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Law Office Management

Jul. 2, 2006

Meeting in the Middle: Ten Years of the George Court

The California Supreme Court ends a decade with Chief Justice Ronald George at the helm in a comfortable stasis--with its liberal and conservative wings in equipoise. by Gerald F. Uelmen

By Gerald F. Uelmen
     
      May 2006 marked the tenth anniversary of the appointment of Ronald George as Chief Justice of California. For the California Supreme Court, it has been a period of remarkable stability, with very little turnover. Four of the seven justices have served with Chief Justice George throughout the decade. For those four, the rate of agreement with the Chief Justice has been consistently high-and in the case of Justice Joyce Kennard it has steadily increased.
     
      Chief Consensus Builder
      Chief Justice George is a consensus builder who leads from the center. During his reign as Chief Justice, the court has split 4 to 3 a total of 114 times. In 96 of those cases, Chief Justice George was in the majority. He voted to dissent in only 28 of the 1,025 cases decided since he took the helm, and he wrote only 16 dissenting opinions. Justice Janice Rogers Brown's departure from the court in June 2005 has reduced the total dissent rate to its lowest point in the past ten years: 8.7 percent for the year, half of what it was during the George Court's first year. This year, 71 percent of the decisions were unanimous, close to the 75 percent record level achieved last year.
     
      The court has now attained a state of near-perfect equilibrium-with its liberal and conservative wings in equipoise. The highest rate of disagreement on the court is now the 21.4 percent that separates Justices Kennard and Marvin Baxter. Their dissent rates, however, are almost equal: Kennard disagreed with 13 percent of the outcomes, and Baxter was in the minority in 10 percent of the cases.
     
      Pro Tem Justices
      Although there were few blockbusters among its 100 published opinions this year, the court finished with close to its average annual output of 103 opinions. The magnitude of this achievement can be seen in the fact that 28 of those decisions required the participation of 31 different court of appeal justices, sitting by assignment to replace Justice Brown or other recused justices.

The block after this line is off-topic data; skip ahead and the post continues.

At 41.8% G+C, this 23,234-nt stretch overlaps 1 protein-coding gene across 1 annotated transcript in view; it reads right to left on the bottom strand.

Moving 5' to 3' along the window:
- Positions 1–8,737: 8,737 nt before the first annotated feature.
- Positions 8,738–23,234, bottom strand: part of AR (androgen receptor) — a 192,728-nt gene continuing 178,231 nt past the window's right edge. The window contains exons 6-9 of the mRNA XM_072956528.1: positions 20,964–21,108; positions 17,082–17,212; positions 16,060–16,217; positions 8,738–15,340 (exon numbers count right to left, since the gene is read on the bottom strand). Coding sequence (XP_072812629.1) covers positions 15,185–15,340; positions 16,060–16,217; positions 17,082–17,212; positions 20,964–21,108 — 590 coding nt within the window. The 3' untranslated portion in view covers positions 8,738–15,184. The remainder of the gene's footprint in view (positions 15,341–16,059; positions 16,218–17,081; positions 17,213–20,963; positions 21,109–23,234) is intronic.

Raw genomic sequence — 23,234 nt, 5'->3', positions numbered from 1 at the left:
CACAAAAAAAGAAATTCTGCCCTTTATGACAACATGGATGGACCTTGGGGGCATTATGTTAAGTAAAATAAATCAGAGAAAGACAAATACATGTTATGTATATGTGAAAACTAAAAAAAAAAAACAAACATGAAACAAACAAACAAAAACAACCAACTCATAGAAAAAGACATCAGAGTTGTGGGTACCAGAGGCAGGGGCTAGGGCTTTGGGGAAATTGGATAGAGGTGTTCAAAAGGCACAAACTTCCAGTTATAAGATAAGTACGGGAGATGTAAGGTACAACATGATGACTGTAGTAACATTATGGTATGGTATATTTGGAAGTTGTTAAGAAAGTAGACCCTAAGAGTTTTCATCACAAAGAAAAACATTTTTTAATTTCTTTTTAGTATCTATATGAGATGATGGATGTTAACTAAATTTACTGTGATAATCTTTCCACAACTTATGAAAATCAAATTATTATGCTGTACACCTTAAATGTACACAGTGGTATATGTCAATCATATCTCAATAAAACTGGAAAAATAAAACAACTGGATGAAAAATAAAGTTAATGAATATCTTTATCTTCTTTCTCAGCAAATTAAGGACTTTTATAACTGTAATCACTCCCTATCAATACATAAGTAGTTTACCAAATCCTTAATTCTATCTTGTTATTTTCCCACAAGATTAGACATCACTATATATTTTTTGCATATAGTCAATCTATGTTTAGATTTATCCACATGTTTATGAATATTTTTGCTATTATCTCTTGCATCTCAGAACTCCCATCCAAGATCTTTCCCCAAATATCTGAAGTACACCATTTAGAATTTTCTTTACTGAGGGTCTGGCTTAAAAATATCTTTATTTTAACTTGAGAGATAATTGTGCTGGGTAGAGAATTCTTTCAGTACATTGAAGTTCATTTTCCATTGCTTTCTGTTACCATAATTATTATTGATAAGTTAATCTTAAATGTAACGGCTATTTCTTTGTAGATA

In only two of the cases did the pro tem justices make a difference in the outcome. In Gomez v. Superior Court (35 Cal. 4th 1125 (2005)), Justice Rebecca Wiseman filled Justice Brown's seat, while Justice Miriam Vogel sat in for the Chief Justice, who recused himself. In a 43 decision written by Justice Carlos Moreno, the court held that a roller coaster-the Indiana Jones ride at Disneyland-was a "carrier of persons for reward" and subject to the heightened duty of care imposed by California Civil Code sections 2100 and 2101. Vogel joined the majority, while Wiseman joined Justices Baxter and Ming Chin in dissenting.
     
      Then, in Costa v. Superior Court (37 Cal. 4th 986 (2006)), the court issued a 43 ruling justifying its action in restoring to the ballot Proposition 77, the reapportionment initiative that was subsequently defeated by the voters in the November 2005 election. The majority held that the differences between the version of the measure submitted to the attorney general and the version circulated for signatures were not substantial enough to require that the measure be removed from the ballot. Chief Justice George's opinion depended on the vote of pro tem Justice Richard Aldrich to achieve a majority.
     
      In all, 40 of this year's opinions were issued by a six-justice court after Justice Brown's departure, with the necessary four-justice majority unaffected by her absence. Only five of those opinions were decided by a 42 margin, and two more drew a single dissent.
     
      Growing Backlogs